Statistics for Biologists - The Chi Squared Test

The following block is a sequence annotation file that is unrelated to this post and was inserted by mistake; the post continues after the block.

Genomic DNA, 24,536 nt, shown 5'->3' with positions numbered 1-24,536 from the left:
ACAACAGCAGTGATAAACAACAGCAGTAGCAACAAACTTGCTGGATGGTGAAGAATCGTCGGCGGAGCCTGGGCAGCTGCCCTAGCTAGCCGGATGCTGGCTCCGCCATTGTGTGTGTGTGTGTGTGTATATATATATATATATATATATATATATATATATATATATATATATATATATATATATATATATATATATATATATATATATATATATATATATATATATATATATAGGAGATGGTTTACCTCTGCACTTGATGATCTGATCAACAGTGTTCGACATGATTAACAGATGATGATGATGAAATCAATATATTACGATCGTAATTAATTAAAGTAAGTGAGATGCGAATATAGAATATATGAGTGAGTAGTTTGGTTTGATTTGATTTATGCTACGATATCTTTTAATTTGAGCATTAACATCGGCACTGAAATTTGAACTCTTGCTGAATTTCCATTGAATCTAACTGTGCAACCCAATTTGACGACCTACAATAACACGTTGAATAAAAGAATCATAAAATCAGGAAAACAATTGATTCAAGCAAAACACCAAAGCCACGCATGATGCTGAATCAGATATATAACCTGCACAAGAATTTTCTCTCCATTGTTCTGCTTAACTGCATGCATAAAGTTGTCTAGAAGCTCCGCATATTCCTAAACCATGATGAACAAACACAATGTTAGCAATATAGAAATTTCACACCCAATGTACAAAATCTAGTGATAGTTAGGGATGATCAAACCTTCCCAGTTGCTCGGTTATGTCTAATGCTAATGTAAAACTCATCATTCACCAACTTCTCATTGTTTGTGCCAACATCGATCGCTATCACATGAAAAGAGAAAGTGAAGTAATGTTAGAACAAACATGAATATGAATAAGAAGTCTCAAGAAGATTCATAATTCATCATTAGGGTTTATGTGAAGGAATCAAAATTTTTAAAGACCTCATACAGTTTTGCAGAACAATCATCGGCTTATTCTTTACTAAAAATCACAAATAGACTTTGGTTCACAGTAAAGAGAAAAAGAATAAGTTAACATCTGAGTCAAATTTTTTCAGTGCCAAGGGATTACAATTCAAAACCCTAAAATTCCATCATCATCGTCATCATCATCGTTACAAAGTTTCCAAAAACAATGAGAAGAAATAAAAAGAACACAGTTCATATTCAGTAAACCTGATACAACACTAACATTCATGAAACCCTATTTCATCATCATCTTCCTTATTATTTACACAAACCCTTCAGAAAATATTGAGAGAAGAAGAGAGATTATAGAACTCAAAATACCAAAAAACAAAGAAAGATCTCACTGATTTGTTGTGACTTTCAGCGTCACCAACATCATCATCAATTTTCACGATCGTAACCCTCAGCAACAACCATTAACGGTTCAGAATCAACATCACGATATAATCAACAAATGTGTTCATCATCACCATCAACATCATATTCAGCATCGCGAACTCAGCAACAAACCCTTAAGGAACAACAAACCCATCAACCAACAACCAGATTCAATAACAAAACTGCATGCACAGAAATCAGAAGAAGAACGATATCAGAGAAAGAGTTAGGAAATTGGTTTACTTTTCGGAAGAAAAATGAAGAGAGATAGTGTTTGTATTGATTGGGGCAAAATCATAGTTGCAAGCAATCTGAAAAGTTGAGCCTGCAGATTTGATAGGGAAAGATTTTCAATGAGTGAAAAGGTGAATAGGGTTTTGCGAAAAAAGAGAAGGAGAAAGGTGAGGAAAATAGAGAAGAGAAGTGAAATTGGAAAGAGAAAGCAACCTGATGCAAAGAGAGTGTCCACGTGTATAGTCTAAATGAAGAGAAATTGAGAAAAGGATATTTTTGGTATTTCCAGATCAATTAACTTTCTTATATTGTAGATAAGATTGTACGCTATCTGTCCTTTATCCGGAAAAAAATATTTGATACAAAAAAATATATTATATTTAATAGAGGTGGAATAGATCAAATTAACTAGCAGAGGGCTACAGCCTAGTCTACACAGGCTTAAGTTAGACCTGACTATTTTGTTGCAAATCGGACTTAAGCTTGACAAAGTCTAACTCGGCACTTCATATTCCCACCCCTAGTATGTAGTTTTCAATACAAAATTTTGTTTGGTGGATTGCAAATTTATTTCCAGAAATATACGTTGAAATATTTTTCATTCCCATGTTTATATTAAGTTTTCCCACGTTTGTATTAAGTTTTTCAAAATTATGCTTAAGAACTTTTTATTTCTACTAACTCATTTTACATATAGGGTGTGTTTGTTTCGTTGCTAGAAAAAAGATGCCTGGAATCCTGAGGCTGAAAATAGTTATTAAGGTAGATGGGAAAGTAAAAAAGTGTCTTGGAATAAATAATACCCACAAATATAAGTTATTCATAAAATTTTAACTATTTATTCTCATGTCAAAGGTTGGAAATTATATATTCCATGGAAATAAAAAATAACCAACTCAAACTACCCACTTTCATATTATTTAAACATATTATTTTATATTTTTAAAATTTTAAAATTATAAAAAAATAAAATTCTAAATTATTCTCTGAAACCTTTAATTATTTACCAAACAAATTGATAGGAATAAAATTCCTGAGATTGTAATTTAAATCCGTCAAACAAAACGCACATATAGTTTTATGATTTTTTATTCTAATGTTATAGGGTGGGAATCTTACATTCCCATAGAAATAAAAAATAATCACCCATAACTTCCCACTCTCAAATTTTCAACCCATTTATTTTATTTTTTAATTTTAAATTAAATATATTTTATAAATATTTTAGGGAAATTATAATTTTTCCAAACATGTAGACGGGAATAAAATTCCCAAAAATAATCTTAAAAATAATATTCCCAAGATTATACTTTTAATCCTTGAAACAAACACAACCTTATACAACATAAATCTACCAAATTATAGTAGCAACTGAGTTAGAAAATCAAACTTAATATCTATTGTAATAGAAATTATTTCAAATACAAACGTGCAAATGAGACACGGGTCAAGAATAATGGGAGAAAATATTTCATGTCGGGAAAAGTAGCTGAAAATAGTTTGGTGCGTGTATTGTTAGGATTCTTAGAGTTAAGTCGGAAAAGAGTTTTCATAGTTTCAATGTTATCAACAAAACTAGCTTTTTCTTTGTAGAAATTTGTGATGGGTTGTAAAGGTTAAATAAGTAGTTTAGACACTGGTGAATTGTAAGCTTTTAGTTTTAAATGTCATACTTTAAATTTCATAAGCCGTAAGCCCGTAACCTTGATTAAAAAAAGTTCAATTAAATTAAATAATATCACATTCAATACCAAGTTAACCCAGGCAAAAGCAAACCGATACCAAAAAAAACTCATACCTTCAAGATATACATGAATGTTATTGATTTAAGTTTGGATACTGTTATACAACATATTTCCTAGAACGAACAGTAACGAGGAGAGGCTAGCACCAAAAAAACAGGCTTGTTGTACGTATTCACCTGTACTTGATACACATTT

Statistics for Biologists – The Chi Squared Test